According to a recent report by Credence Research, the global medical robotics market was valued at $7.24 billion in 2015 and is expected to grow to $20 billion by 2023. A key driver for this growth is demand for using robots in minimally invasive surgeries, especially for neurologic, orthopedic, and laparoscopic procedures.
As a result, a wide range of robots are being developed to serve in a variety of roles within the medical environment. Robots specializing in human treatment include surgical robots and rehabilitation robots. The field of assistive and therapeutic robotic devices is also expanding rapidly. These include robots that help patients rehabilitate from serious conditions like strokes, empathic robots that assist in the care of older or physically/mentally challenged individuals, and industrial robots that take on a variety of routine tasks, such as sterilizing rooms and delivering medical supplies and equipment, including medications.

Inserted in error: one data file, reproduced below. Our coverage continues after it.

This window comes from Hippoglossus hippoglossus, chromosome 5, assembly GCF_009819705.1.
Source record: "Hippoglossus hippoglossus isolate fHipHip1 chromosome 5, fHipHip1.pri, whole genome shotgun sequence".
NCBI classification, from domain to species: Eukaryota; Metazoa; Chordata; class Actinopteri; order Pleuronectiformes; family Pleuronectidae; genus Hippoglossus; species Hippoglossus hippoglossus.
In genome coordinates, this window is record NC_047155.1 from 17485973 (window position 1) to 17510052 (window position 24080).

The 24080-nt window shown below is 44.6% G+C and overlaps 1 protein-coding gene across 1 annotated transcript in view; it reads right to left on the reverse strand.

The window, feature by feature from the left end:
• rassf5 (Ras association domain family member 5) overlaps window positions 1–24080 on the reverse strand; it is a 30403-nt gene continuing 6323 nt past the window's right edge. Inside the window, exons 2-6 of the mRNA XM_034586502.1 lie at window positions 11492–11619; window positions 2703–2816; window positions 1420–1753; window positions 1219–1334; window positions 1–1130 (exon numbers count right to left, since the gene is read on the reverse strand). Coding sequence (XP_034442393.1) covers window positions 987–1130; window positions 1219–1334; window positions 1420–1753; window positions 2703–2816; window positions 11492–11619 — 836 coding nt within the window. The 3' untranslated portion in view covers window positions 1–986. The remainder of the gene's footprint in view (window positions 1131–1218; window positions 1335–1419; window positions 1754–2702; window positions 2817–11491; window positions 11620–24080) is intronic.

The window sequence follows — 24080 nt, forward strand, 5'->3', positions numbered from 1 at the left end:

Below are six top uses for robots in the field of medicine today.
Physicians use robots to help them examine and treat patients in rural or remote locations, giving them a “telepresence” in the room. “Specialists can be on call, via the robot, to answer questions and guide therapy from remote locations,” writes Dr. Bernadette Keefe, a Chapel Hill, NC-based healthcare and medicine consultant. “The key features of these robotic devices include navigation capability within the ER, and sophisticated cameras for the physical examination.”
2. Surgical Assistants
These remote-controlled robots assist surgeons with performing operations, typically minimally invasive procedures. “The ability to manipulate a highly sophisticated robotic arm by operating controls, seated at a workstation out of the operating room, is the hallmark of surgical robots,” says Keefe. Additional applications for these surgical-assistant robots are continually being developed, as more advanced 3DHD technology gives surgeons the spatial references needed for highly complex surgery, including more enhanced natural stereo visualization, combined with augmented reality.
Image Credit: Intuitive Surgical